Should you go or not?
The first convention I ever went to was in Boston in 1977 – NewCon Science Fiction Convention – back when sci fi cons were all about books. Well, almost all about books, they did show that blooper reel from Star Trek that could only be shown a few times a year, some propaganda cartoons (incredibly racist) and I think an episode of The Prisoner.
(this is the part where I feel I should tell you kids to get off my lawn.)
But Star Wars had been released (and there was no talk of a sequel yet) and that was pretty much the beginning of people coming to sci fi conventions who’d never read a book. Okay, I’m trying to make friends with this blog, so I’ll stop right now and let Robert J. Sawyer take over. Here’s his view of how Star Wars ruined science fiction literature:
I was in the audience once when Rob gave that speech (GenreCon in Sarnia, Ontario a few years ago) and he starts it by saying he won't take any questions but, man, some guys just vibrate in their seats trying to hold it together.
Anyway, the question here is should you go to conventions or conferences or festivals, or whatever they're called and I say yes, you should go.
If you’re a writer – even a ‘pre-published’ writer – a book conference like Bouchercon or Left Coast Crime or Bloody Words here in Canada is a great way to feel like a writer and to be around people who feel the same way. These are places for people who love books.
Now, these conventions aren’t very good places to sell books. It’s good to make sure there are copies of your book in the dealers’ room, but I mean they aren’t good places for you to try and sell your book to someone. That’s not really what they’re for and no one wants to put up with hundreds of writers trying to sell them a book.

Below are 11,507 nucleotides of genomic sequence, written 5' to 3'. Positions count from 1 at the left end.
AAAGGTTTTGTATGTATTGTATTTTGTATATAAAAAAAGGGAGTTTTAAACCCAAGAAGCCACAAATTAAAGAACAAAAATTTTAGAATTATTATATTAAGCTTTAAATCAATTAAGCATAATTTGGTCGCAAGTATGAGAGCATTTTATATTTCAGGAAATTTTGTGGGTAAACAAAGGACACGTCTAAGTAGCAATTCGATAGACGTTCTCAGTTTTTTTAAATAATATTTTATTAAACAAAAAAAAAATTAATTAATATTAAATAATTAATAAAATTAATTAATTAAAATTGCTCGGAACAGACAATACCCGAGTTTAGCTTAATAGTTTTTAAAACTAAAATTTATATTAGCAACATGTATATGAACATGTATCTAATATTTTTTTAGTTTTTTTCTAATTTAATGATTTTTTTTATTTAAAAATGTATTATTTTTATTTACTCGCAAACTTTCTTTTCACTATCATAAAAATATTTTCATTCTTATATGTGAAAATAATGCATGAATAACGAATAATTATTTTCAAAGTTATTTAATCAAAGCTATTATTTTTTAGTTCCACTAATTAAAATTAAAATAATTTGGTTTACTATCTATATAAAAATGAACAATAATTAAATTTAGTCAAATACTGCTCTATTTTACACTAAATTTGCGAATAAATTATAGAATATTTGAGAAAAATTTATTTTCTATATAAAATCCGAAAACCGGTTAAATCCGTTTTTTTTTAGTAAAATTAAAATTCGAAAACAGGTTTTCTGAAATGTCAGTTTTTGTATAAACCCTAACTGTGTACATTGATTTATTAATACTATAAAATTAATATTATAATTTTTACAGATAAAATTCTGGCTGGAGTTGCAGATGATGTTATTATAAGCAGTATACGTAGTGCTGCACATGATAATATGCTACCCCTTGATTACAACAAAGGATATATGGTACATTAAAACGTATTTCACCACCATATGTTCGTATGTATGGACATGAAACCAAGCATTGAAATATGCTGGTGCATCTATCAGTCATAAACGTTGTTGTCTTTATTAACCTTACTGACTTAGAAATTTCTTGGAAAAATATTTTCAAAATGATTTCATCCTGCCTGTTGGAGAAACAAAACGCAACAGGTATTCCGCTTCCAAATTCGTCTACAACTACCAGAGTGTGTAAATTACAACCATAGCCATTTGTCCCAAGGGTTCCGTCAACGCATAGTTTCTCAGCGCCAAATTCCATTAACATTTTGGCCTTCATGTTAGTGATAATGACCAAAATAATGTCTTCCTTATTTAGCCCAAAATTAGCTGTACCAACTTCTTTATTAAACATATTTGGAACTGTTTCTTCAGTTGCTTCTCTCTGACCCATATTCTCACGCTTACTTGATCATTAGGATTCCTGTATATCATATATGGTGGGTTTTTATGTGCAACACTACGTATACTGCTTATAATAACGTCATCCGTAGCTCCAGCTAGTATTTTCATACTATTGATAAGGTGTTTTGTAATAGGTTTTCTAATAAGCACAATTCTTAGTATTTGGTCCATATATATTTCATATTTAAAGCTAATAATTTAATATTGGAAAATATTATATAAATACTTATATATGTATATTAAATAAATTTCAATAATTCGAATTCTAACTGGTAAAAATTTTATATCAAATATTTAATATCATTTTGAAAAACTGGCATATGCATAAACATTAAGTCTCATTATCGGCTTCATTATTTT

The thing is, most of the time when you’re a writer you're also something else – a schoolteacher or a stay-at-home-Dad (that was me for years), an insurance salesman or a computer progammer or something. And usually the something takes first place in your life.
So, at something like Bouchercon, for four days you get to be a writer first. In a hotel bar packed with people who understand exactly what that means.
You might even learn something at a panel. At Bouchercon in Madison a few years ago Jim Fusilli was on the panel about music in mysteries and he pointed out that if you can't write a few lines as trite as a pop song and need to actually use real ones you're not working hard enough. That hit me because there are music references all over my books. Now, in the book I'm working on I finally have characters who are musicians and I'm having fun writing their sappy lyrics.
You might even hear someone like Rob Sawyer go off on a tangent that starts a riot.
Or maybe I'm just trying to justify the money I'm spendig to go to Dublin for the Books Fest 2009 where I'll be on a panel with Stuart Neville.
Maybe I'll even sell a couple of books...
(filling out the post option to make this come on line tomorrow I notice that will be 09/09/09 -- spooooky....)